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To celebrate the fifth Polish Heritage Days, the POSK Polish Centre welcomes you to Katy Carr: Polish British Stories – a journey through 20th-century Polish-British friendship, through the music of singer-songwriter Katy Carr. The concert features a range of music, from 1930s Polish hits, to Carr’s own songs about Polish-British history, including pieces inspired by Sir Edward Elgar and Ignacy Paderewski, Henryk Wars, Wojtek the Soldier Bear, Hanka Ordonówna, Eugeniusz Bodo, Pola Negri, Charlie Chaplin and Krystyna Skarbek.

Piano, Ukulele, Vocals – Katy Carr

Cello – Rupert Gillett

Accordion – Alan Dunn

Violin – Chris Haigh

Katy Carr’s CDs are available at https://www.katycarr.com/shop including the recent trilogy of albums Paszport-Polonia-Providence (50 songs) dedicated to the Polish WWII experience. https://www.facebook.com/KatyCarrMusic/

https://twitter.com/katycarrmusic

https://instagram.com/katycarrmusic

Inspirational and wide-ranging – though sadly too often forgotten today – the social and cultural connections between Britain and Poland in the early 20th century crossed into all walks of life. The interwar period – following the restoration of Polish independence – marked a particularly prosperous time for Polish-British friendship.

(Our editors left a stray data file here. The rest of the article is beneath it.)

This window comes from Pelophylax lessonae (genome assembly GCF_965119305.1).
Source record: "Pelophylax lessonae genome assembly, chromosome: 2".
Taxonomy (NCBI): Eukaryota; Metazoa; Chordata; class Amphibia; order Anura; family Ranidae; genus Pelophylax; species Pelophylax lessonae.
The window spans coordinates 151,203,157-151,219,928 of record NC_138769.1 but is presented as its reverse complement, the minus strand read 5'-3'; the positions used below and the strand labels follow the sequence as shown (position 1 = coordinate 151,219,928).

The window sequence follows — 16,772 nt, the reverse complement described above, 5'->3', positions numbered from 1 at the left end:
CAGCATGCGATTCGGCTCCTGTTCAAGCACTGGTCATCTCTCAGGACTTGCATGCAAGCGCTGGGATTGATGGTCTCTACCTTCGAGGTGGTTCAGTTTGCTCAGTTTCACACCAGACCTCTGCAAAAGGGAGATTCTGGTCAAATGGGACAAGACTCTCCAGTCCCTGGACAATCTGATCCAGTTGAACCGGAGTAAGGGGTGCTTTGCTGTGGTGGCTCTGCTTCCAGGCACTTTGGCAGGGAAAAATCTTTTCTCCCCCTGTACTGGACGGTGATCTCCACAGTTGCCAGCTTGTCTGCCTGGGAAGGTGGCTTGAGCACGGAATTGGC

Whilst the Polish-born Pola Negri was lighting up silver screens across the world – and dallying with Charlie Chaplin – Polish songs were being sold and translated into English and vice versa. Meanwhile, in literature and the arts, prominent Polish figures worked closely alongside their British counterparts, creating a vast network of cross-cultural inspiration and influence, from Joseph Conrad to Feliks Topolski, and many more. And Polish-British cooperation strengthened ever further during the Second World War.

Many Poles played a pivotal role in the British war effort, in a variety of sectors – with vital contributions in the Air Force, codebreaking, and espionage. Other Poles joined the Allied fight in Europe, with the Polish II Corps, led by General Władysław Anders – and including many pre-war Polish artists, performers and musicians – achieving victory at the Battle of Monte Cassino in 1944.

Post-war, thousands of Poles also decided to settle in Britain, fostering Polish communities across the country – from Scotland to Yorkshire, Lincolnshire to London. The capital was home to a particularly wide array of post-war Polish cultural institutions and organisations, with shows, events, and Polish figures – including Marian Hemar, Hanka Ordonowna, Eugeniusz Bodo, Zosia Terné and Feliks Konarski – still remembered fondly today among the Polish community.

* The event is supported by the Polish Cultural Institute in London and the Embassy of the Republic of Poland in the United Kingdom. The finale of the Polish Heritage Days 2021 #PLHeritageDays

DONATE TO SUPPORT POSK: POSK Polish Centre is a registered UK charity dedicated to promoting Polish culture in the UK. If you are able to support our programming, any donation, large or small, will make a huge difference. Text DONATE POSK to 88802 for instructions (UK).

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